In May 2019 the Age of Criminal Responsibility (Scotland) Bill was passed in the Scottish Parliament, raising the age at which young people are deemed responsible for any criminal actions from 8 to 12 years.
The Edinburgh Study of Youth Transitions and Crime (ESYTC) provided key evidence for the bill – showing that criminalisation of vulnerable children at a young age increases the risk of repeat offending, ongoing involvement with the youth justice system and, eventually, transition into adult criminality.
ESYTC was initially funded for four years by the Economic and Social Research Council (ESRC). Since then it has been supported by the Scottish Executive and has long-term funding from the Nuffield Foundation.
Video credit: ESRC.
On-screen captions and an autogenerated transcript are available on YouTube.
About the project
Over the last two decades the ESYTC study, led by Professor Lesley McAra and Professor Susan McVie at the University of Edinburgh Law School, has been following the lives of 4,300 12 year olds who started secondary education in Edinburgh in 1998.
By linking data from the survey, interviews and administrative data, the researchers explored young people’s pathways in and out of youth offending. They tracked:
- individuals’ development over their life course
- the interactions with agencies such as the police and courts
- the impact of the physical and social structure of the neighbourhoods where young people lived.
Impacts of the project
The study has led to significant reforms in the way the Scottish government works with youth who offend.
The ESYTC’s impact on raising the age of criminal responsibility is the culmination of a longstanding engagement programme. Compared to 2006, annual figures now show that:
- 23,000 fewer people under 21 are convicted in the Scottish courts
- 14,000 fewer children are referred on offence crimes to the juvenile justice system
- 3,000 fewer people under 21 are sent to custody.
Paul Carberry, Action for Children Director for Scotland says: “There’s no doubt that the study by McAra and McVie has been the most influential academic research into youth justice in the 30 years I’ve been working in this area. The findings significantly influenced the approach to working with young people in trouble.”
Scotland’s ‘Whole System Approach’ to youth offending
ESYTC has over the last decade changed political debate from emphasising a punitive approach that criminalises youth offending, to a ‘Whole System Approach’ working with young people that offend.
Piloted in 2008 and rolled out as a Scottish national programme in 2011 to all 32 unitary authorities, this approach seeks to keep young people out of the justice system and prioritise other services and support. It is also associated with significant reductions in youth offending, convictions and incarceration.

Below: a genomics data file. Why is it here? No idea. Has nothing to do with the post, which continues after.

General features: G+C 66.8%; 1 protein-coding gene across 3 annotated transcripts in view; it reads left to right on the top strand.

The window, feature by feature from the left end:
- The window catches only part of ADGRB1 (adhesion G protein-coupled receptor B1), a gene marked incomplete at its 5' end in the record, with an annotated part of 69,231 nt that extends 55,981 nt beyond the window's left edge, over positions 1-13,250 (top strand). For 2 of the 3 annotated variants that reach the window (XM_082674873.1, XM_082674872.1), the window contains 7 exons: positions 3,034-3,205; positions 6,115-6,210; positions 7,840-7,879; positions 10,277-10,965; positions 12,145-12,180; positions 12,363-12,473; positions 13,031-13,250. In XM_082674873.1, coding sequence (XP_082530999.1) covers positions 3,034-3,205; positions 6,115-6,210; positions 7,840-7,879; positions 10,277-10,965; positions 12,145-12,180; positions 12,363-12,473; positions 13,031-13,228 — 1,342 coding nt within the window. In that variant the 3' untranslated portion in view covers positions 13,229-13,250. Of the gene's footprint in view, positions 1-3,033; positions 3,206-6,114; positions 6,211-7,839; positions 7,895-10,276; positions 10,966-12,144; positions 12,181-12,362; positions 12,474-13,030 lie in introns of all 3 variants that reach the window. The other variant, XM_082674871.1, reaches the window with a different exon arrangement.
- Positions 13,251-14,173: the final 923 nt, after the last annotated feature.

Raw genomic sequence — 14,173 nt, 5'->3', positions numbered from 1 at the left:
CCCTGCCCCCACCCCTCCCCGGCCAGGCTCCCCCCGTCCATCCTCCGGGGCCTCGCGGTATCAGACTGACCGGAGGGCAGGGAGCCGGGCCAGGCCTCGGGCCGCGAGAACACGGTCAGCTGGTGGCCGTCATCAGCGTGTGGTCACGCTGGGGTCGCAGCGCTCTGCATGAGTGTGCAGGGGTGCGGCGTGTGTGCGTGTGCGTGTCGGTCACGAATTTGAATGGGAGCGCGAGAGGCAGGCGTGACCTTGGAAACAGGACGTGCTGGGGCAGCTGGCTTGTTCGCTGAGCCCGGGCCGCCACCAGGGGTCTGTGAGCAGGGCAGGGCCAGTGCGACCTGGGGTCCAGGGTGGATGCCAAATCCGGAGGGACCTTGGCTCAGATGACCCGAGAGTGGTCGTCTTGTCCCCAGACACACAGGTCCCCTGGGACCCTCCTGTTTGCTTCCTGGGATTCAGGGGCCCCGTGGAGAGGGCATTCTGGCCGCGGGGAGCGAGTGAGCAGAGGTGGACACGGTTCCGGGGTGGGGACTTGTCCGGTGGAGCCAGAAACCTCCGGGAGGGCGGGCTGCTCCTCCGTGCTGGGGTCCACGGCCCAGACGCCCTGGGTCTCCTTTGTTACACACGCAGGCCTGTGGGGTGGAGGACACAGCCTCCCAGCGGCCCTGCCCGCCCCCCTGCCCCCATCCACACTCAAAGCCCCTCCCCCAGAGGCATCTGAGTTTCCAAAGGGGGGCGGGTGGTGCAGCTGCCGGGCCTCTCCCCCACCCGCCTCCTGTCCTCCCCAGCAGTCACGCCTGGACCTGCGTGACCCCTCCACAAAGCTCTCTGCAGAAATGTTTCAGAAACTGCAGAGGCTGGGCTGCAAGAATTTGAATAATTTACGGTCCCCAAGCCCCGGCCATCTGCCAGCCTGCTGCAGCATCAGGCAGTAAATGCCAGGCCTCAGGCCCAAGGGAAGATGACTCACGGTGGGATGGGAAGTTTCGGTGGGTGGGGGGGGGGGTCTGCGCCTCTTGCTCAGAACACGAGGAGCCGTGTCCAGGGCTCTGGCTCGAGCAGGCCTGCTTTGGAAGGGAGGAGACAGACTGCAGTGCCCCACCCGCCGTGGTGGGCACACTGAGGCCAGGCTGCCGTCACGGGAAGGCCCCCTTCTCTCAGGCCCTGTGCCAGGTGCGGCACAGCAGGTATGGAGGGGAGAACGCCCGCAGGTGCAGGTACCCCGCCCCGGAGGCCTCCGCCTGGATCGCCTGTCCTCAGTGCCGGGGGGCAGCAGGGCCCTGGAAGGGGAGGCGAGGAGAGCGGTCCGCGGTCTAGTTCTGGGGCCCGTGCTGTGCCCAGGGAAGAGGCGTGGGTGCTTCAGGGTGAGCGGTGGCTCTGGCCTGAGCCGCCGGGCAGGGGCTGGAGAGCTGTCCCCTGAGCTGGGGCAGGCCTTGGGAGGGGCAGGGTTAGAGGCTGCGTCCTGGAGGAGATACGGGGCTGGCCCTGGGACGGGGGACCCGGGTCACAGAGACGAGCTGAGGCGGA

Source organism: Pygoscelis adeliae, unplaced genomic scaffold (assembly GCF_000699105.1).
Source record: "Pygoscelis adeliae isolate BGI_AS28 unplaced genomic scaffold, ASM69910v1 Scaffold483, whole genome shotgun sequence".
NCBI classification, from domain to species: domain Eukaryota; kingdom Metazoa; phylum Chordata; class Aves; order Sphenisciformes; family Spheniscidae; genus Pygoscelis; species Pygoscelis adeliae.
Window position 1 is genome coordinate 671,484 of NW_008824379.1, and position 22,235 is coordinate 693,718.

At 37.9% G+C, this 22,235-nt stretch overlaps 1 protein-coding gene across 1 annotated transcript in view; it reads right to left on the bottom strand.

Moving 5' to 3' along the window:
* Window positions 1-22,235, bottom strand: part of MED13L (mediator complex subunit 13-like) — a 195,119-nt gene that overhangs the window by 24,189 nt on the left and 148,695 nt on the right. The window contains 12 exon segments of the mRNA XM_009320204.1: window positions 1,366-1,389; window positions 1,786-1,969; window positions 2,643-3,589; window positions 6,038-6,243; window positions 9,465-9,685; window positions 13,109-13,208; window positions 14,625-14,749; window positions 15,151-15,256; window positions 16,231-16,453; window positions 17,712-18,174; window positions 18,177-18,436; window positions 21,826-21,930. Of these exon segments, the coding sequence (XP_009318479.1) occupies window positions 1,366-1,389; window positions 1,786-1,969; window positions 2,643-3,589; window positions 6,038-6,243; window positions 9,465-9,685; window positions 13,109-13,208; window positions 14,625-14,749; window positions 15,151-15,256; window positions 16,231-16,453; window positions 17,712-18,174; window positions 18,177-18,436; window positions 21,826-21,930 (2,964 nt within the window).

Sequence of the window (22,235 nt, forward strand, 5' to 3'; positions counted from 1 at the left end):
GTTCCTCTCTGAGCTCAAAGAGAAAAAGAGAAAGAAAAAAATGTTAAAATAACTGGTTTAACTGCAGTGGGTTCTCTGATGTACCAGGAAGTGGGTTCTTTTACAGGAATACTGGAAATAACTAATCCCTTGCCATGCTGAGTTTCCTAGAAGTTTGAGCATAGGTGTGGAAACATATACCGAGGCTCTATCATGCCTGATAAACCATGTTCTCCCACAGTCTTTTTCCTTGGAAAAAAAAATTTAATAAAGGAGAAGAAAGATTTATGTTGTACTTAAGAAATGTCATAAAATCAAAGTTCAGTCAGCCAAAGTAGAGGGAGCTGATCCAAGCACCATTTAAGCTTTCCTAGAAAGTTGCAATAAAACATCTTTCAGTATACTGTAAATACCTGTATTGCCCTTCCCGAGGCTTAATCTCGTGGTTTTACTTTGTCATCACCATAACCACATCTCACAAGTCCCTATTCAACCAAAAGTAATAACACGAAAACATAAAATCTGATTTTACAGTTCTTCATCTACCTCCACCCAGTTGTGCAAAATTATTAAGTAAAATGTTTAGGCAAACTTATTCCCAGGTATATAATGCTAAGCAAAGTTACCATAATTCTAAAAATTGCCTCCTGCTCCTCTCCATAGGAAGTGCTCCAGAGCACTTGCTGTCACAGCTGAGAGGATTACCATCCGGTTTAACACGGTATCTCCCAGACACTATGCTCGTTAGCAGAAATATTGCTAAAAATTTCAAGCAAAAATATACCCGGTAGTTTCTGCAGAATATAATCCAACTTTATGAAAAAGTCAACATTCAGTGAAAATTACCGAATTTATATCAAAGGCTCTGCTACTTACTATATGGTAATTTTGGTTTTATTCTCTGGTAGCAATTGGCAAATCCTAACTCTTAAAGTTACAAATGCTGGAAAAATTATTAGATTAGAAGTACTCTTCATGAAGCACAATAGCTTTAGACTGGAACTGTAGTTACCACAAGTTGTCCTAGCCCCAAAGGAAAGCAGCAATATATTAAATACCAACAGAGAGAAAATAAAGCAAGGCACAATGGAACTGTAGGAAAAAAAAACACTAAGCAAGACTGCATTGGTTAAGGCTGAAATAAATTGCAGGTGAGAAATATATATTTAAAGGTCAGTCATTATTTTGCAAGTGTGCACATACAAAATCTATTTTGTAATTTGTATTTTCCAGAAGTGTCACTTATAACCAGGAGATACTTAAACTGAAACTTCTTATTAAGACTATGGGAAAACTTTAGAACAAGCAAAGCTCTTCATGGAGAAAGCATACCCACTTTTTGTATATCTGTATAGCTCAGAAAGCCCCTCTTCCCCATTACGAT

Age of criminal responsibility raised to 12
Research findings shaped the ‘Age of Criminal Responsibility (Scotland) Bill’ which was passed by the Scottish Parliament in May 2019, raising the age of criminal responsibility (ACR) from eight to 12 years of age. The accompanying policy memorandum directly referred to the ESYTC study, which was the only academic research cited.
The ESYTC findings were extensively used by the Scottish Government-appointed Minimum Age of Criminal Responsibility Advisory Group to inform debate and support its recommendation to raise the ACR. They were also a key source of evidence for the 2018 Kilbrandon Again independent enquiry into Scotland’s support for children and young people in trouble, which also recommended raising the ACR.
“Not only have the ESYTC findings been drawn on directly to inform the ACR Bill, they have also impacted on a wider range of justice policies and practice over many years,” says Professor McVie.
“The impact of the study would not have been possible without the contribution of our cohort. In generously sharing their own stories, they have helped shape a progressive policy framework in Scotland which has and will continue to benefit many thousands of children,” adds Professor McAra.
The study won the professors the Outstanding Public Policy Impact award in ESRC’s Celebrating Impact Prize 2019.
Find out more
Learn more about the Edinburgh Study of Youth Transitions and Crime on the project’s official website, hosted by the Edinburgh Law School.
Top image: The Scottish Parliament.